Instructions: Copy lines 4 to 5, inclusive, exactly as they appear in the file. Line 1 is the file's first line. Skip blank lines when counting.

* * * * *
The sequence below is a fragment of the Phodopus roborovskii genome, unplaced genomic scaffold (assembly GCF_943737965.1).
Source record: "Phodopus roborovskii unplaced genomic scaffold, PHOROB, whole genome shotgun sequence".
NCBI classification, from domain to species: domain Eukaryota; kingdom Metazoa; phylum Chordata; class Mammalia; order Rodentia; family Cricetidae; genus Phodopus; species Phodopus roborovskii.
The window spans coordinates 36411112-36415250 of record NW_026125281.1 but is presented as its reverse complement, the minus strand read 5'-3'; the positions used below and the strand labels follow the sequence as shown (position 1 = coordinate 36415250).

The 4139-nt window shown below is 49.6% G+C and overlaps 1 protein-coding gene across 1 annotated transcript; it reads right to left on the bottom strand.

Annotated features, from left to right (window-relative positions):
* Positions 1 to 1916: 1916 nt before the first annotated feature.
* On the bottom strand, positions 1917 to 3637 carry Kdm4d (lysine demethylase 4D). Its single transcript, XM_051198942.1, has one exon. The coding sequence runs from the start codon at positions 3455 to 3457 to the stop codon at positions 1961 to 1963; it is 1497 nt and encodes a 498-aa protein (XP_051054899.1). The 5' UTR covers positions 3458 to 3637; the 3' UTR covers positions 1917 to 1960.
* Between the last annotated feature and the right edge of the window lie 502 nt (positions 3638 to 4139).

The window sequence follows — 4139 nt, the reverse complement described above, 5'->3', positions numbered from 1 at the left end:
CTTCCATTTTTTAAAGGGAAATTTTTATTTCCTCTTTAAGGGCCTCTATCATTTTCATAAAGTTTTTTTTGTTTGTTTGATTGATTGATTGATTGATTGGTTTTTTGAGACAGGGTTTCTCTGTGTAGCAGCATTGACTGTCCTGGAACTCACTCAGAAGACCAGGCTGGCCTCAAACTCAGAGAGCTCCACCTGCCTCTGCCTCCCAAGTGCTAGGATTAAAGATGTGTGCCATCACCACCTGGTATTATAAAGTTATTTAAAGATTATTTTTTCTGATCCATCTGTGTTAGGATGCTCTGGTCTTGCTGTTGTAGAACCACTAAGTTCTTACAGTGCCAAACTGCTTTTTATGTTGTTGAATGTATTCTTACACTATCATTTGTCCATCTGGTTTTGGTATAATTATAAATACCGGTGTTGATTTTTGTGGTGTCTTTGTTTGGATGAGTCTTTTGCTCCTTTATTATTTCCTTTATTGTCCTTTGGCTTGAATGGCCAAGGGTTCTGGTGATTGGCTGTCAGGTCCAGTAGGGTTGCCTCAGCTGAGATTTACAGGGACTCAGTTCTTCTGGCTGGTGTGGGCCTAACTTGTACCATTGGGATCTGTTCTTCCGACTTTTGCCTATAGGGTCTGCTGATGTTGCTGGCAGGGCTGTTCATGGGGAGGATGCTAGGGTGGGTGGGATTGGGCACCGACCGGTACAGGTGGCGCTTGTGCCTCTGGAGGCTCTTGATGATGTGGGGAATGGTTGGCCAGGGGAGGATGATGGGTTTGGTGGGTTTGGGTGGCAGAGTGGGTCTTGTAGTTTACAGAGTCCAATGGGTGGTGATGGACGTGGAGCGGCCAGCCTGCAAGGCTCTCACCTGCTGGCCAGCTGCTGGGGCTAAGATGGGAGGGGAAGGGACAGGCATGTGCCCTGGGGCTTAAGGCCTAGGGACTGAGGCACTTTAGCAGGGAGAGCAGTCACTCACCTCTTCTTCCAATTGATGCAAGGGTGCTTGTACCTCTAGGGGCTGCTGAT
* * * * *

The window spans coordinates 36411112-36415250 of record NW_026125281.1 but is presented as its reverse complement, the minus strand read 5'-3'; the positions used below and the strand labels follow the sequence as shown (position 1 = coordinate 36415250).

The 4139-nt window shown below is 49.6% G+C and overlaps 1 protein-coding gene across 1 annotated transcript; it reads right to left on the bottom strand.